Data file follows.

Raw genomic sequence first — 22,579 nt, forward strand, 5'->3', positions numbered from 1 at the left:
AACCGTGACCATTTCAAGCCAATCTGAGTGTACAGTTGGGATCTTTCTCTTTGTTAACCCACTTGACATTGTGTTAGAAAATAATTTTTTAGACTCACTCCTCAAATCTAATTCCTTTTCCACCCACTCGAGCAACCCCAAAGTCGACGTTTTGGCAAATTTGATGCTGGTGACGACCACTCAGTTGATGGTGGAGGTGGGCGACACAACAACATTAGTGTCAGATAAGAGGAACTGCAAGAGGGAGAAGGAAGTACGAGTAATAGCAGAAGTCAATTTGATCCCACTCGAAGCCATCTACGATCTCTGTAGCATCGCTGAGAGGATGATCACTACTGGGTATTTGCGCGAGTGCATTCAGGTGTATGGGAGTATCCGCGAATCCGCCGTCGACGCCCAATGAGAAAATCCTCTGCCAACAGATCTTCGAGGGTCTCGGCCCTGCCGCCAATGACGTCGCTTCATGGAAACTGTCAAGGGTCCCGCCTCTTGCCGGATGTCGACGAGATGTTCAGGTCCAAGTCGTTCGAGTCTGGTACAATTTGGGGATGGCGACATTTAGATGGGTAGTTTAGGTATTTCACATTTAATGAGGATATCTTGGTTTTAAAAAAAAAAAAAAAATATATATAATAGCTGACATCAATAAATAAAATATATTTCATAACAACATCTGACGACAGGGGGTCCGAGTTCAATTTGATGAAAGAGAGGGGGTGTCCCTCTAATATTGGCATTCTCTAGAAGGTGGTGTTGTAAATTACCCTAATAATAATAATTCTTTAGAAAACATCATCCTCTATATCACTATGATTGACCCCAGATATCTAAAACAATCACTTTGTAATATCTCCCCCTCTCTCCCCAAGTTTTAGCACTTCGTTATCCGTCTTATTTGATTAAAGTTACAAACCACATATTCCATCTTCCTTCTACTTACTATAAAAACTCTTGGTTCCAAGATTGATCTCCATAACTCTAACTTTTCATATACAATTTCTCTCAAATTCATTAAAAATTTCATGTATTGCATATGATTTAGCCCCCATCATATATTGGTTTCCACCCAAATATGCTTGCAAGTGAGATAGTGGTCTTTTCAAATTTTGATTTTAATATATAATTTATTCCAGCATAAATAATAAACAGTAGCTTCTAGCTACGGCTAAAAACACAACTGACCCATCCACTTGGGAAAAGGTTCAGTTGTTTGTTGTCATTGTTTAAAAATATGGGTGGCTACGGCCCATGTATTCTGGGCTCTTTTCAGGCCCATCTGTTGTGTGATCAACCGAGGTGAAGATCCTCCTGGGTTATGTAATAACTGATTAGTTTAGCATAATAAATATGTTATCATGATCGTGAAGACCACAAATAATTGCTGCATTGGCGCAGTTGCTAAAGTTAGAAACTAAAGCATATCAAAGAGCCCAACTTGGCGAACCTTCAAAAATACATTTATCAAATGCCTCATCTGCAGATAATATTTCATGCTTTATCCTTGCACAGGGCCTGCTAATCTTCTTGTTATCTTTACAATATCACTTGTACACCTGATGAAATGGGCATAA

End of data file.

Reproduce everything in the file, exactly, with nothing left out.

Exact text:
Raw genomic sequence first — 22,579 nt, forward strand, 5'->3', positions numbered from 1 at the left:
AACCGTGACCATTTCAAGCCAATCTGAGTGTACAGTTGGGATCTTTCTCTTTGTTAACCCACTTGACATTGTGTTAGAAAATAATTTTTTAGACTCACTCCTCAAATCTAATTCCTTTTCCACCCACTCGAGCAACCCCAAAGTCGACGTTTTGGCAAATTTGATGCTGGTGACGACCACTCAGTTGATGGTGGAGGTGGGCGACACAACAACATTAGTGTCAGATAAGAGGAACTGCAAGAGGGAGAAGGAAGTACGAGTAATAGCAGAAGTCAATTTGATCCCACTCGAAGCCATCTACGATCTCTGTAGCATCGCTGAGAGGATGATCACTACTGGGTATTTGCGCGAGTGCATTCAGGTGTATGGGAGTATCCGCGAATCCGCCGTCGACGCCCAATGAGAAAATCCTCTGCCAACAGATCTTCGAGGGTCTCGGCCCTGCCGCCAATGACGTCGCTTCATGGAAACTGTCAAGGGTCCCGCCTCTTGCCGGATGTCGACGAGATGTTCAGGTCCAAGTCGTTCGAGTCTGGTACAATTTGGGGATGGCGACATTTAGATGGGTAGTTTAGGTATTTCACATTTAATGAGGATATCTTGGTTTTAAAAAAAAAAAAAAAATATATATAATAGCTGACATCAATAAATAAAATATATTTCATAACAACATCTGACGACAGGGGGTCCGAGTTCAATTTGATGAAAGAGAGGGGGTGTCCCTCTAATATTGGCATTCTCTAGAAGGTGGTGTTGTAAATTACCCTAATAATAATAATTCTTTAGAAAACATCATCCTCTATATCACTATGATTGACCCCAGATATCTAAAACAATCACTTTGTAATATCTCCCCCTCTCTCCCCAAGTTTTAGCACTTCGTTATCCGTCTTATTTGATTAAAGTTACAAACCACATATTCCATCTTCCTTCTACTTACTATAAAAACTCTTGGTTCCAAGATTGATCTCCATAACTCTAACTTTTCATATACAATTTCTCTCAAATTCATTAAAAATTTCATGTATTGCATATGATTTAGCCCCCATCATATATTGGTTTCCACCCAAATATGCTTGCAAGTGAGATAGTGGTCTTTTCAAATTTTGATTTTAATATATAATTTATTCCAGCATAAATAATAAACAGTAGCTTCTAGCTACGGCTAAAAACACAACTGACCCATCCACTTGGGAAAAGGTTCAGTTGTTTGTTGTCATTGTTTAAAAATATGGGTGGCTACGGCCCATGTATTCTGGGCTCTTTTCAGGCCCATCTGTTGTGTGATCAACCGAGGTGAAGATCCTCCTGGGTTATGTAATAACTGATTAGTTTAGCATAATAAATATGTTATCATGATCGTGAAGACCACAAATAATTGCTGCATTGGCGCAGTTGCTAAAGTTAGAAACTAAAGCATATCAAAGAGCCCAACTTGGCGAACCTTCAAAAATACATTTATCAAATGCCTCATCTGCAGATAATATTTCATGCTTTATCCTTGCACAGGGCCTGCTAATCTTCTTGTTATCTTTACAATATCACTTGTACACCTGATGAAATGGGCATAA